Lawyers from Beasley Allen are joining with other firms to file a nationwide class action lawsuit on behalf of Volkswagen owners who were deceived by the automaker’s deliberate end run around Environmental Protection Agency (EPA) pollution controls. The EPA has filed notices of violation (NOV) against VW, accusing the automaker of selling diesel vehicles equipped with software that disguises vehicles’ true nitrogen oxide (NOx) emissions, covering up violations of the Clean Air Act.
The EPA cited Volkswagen and its affiliates Audi AG and Volkswagen Group of America. The NOV alleges VW and Audi diesel cars from model years 2009-2015 include a so-called “defeat device.” The device allows deliberate deception, turning on pollution controls only during official tests, while actually allowing the vehicles to run “dirty” during normal operation. Tests reveal NOx emissions up to 40 times higher than the federal standard.
The cheat affects the 2009-2015 model years of the following vehicles :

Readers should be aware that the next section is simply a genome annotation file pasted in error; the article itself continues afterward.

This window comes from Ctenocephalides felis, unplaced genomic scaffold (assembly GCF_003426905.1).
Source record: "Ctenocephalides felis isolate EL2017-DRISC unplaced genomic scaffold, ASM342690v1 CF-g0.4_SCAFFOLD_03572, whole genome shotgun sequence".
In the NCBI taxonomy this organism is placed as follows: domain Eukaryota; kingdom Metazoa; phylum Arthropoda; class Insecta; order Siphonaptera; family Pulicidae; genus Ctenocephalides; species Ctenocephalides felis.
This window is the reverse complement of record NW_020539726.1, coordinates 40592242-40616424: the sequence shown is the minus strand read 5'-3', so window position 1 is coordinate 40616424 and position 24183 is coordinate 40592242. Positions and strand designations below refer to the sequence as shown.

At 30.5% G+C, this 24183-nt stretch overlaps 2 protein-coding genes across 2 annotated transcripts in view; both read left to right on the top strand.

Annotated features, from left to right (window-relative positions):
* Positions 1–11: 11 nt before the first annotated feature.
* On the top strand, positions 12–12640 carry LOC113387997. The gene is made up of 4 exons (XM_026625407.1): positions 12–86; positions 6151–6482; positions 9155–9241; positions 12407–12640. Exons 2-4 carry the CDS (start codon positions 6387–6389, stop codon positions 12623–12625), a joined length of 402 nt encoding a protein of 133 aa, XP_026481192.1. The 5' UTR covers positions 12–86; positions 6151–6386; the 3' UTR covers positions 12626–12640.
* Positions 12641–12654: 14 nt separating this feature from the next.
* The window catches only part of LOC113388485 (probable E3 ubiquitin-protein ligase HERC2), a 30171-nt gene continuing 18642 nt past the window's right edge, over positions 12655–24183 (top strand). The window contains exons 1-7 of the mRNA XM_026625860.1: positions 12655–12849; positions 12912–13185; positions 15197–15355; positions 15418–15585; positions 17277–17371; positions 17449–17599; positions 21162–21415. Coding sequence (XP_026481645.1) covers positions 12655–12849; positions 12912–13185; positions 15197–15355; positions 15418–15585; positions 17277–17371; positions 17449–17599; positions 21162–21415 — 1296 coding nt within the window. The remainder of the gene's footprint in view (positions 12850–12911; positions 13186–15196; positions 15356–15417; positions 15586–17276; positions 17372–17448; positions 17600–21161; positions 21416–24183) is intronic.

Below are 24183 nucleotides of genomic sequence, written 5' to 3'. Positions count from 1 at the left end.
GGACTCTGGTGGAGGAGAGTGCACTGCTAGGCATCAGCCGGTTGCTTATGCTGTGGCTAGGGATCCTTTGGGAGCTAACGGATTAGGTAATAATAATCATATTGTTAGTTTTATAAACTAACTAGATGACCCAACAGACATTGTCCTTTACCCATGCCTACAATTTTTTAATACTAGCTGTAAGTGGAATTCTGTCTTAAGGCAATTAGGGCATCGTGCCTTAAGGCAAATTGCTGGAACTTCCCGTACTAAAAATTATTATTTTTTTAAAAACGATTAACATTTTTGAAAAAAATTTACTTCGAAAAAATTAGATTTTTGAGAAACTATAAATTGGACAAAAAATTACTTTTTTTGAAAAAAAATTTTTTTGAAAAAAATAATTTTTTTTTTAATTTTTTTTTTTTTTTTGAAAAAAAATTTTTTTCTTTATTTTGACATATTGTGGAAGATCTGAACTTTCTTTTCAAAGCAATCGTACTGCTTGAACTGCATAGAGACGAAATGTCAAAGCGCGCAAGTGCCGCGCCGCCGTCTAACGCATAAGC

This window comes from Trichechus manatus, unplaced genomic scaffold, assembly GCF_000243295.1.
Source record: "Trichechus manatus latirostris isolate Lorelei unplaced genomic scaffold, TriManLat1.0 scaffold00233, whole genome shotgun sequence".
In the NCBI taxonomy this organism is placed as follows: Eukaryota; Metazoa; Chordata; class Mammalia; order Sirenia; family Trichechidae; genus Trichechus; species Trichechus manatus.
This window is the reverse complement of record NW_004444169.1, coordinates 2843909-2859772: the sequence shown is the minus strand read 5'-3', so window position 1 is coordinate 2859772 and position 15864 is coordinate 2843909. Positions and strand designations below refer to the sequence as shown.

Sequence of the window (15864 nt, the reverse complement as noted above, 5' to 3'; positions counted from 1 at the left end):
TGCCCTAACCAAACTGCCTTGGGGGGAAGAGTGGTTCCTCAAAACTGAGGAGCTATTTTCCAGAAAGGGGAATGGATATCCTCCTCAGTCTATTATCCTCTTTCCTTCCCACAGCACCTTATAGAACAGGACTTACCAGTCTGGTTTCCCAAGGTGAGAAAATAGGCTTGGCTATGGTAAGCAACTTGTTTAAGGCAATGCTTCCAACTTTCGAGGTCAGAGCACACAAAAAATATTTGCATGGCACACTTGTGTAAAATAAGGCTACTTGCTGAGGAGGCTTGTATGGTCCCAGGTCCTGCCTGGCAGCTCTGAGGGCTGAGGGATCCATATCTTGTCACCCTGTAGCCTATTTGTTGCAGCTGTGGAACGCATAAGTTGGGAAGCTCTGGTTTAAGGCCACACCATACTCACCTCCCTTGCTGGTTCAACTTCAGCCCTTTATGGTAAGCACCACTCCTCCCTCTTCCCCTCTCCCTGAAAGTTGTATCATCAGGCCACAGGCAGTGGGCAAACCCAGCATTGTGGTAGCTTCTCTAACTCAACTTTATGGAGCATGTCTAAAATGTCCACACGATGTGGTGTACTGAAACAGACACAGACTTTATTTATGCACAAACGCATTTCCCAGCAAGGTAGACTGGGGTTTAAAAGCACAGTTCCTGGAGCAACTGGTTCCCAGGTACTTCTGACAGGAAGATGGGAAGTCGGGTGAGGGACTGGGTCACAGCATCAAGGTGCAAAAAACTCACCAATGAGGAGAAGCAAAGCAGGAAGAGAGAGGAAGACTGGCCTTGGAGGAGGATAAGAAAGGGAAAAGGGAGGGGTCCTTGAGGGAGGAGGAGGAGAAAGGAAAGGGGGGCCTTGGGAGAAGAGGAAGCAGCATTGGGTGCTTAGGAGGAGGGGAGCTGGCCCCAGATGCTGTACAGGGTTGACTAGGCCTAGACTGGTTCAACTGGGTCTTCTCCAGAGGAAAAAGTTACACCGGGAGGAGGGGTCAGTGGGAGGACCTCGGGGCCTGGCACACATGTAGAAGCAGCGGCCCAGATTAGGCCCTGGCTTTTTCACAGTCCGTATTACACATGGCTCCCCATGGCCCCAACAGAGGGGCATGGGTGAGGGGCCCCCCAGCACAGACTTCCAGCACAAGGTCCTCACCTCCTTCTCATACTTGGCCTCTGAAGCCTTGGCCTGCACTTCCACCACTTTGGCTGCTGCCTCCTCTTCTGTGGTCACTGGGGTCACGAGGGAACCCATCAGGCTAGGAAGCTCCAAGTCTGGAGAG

- Audi A3
Volkswagen will recall affected vehicles to fix the cars’ emission systems to meet federal standards. While the violations do not pose a safety hazard, and the cars are legal to drive and resell, the deception is expected to hurt the actual and perceived value of the vehicles, causing financial losses to consumers. The class action lawsuit seeks to address those losses.
“Any emissions system involves a trade-off between performance and clean exhaust. All else equal, a cleaner engine produces less power and has worse fuel economy, “ W. Daniel “Dee” Miles, III, principal and Consumer Fraud section head for Beasley Allen explained. “VW let the diesel engines run a little dirtier to squeeze out more power or better mileage. Reversing the cheat through the recall would take away whatever performance gains the cheat provided. The bottom line is, the consumer is not getting what he paid for.”
The Clean Air Act requires vehicle manufacturers to certify to EPA that their products will meet applicable federal emission standards to control air pollution, and every vehicle sold in the U.S. must be covered by an EPA-issued certificate of conformity. Motor vehicles equipped with defeat devices, which reduce the effectiveness of the emission control system during normal driving conditions, cannot be certified. By making and selling vehicles with defeat devices that allowed for higher levels of air emissions than were certified to EPA, Volkswagen violated two important provisions of the Clean Air Act.